Note, first, that we generally speak of a perspective on a subject, not of it.
There is no graceful way to deploy one noun phrase as object of two different prepositions heading complements of two different nouns, adjectives or verbs. There is a notoriously graceless way, which is the construction you suggest:
I will widen my perspective on and approach to complex interdisciplinary research.
This ugly construction infuriates writers and troubles linguists, because it conjoins non-constituent collocations. Nonetheless, it is universally accepted in academic and bureaucratic/legal dialects, so you need not hesitate to employ it.
The alternative is to rewrite. If you cannot find an alternative to one of your nouns which takes the same complement as the other, you may conjoin at a higher level:
I will widen my perspective on complex interdisciplinary research and my approach to it.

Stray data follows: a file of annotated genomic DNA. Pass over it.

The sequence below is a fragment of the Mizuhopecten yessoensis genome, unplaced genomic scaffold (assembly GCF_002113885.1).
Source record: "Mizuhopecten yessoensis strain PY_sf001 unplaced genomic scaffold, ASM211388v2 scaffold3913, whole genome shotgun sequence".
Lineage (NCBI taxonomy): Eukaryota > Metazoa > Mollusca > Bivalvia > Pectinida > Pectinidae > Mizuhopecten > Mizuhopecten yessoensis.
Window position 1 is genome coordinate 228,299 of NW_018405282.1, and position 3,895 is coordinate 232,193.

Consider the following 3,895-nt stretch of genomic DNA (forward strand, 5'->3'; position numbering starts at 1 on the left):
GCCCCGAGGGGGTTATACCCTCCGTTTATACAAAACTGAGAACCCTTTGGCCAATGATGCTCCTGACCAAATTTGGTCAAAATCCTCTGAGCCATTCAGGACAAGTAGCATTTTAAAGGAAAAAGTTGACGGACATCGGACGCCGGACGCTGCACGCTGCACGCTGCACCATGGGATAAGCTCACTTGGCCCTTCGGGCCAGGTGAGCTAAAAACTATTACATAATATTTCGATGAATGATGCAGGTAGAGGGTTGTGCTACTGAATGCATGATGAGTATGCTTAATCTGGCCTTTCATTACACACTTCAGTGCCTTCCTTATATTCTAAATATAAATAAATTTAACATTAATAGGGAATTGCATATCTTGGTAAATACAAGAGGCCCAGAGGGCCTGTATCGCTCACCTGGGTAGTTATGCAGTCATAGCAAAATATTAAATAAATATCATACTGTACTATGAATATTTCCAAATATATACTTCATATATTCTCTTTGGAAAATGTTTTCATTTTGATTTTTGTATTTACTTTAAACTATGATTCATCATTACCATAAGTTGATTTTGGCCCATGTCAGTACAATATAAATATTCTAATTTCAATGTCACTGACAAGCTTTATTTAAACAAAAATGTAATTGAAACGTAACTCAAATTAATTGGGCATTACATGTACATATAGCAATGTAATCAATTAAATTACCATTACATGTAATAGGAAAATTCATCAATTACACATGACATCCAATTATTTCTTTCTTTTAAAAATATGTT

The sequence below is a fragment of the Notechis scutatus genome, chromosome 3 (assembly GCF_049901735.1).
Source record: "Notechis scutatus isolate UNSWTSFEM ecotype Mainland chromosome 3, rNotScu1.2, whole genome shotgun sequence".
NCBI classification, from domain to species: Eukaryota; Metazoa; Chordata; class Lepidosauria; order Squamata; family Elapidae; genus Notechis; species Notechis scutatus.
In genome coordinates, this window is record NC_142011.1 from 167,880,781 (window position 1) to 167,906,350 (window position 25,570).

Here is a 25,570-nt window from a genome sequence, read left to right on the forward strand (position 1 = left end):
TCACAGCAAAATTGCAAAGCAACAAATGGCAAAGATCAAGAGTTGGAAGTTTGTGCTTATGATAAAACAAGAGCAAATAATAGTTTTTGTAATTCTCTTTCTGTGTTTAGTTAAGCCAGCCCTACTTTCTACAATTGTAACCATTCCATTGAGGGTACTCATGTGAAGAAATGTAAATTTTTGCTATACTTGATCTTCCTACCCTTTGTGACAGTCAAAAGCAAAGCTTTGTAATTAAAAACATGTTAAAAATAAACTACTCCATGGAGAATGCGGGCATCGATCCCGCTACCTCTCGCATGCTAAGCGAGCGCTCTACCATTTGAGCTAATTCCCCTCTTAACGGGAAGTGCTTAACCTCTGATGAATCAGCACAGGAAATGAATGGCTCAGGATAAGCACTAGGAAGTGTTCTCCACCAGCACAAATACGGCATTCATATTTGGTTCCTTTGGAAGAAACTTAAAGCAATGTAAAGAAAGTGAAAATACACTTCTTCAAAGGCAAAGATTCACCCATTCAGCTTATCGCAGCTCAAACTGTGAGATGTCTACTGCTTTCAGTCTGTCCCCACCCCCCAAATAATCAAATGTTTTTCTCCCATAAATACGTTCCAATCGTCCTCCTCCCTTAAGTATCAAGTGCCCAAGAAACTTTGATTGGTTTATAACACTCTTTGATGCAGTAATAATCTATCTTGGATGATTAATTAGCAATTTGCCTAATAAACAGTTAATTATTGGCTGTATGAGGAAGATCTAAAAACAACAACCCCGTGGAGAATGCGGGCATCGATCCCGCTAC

A POSSIBLY IMPERTINENT OBSERVATION:
If I might take a step back from the immediate question: My own experience is that awkward constructions like this usually betray some defect in my underlying metaphors. You should think about, for instance, what exactly you mean by widening your perspective and widening your approach. Is it possible that widen is just an approximation to what you really mean? —which might be something as remote from your first-order expression as this:
I will take a wider view of complex interdisciplinary research in order to find more productive approaches to the problem at hand.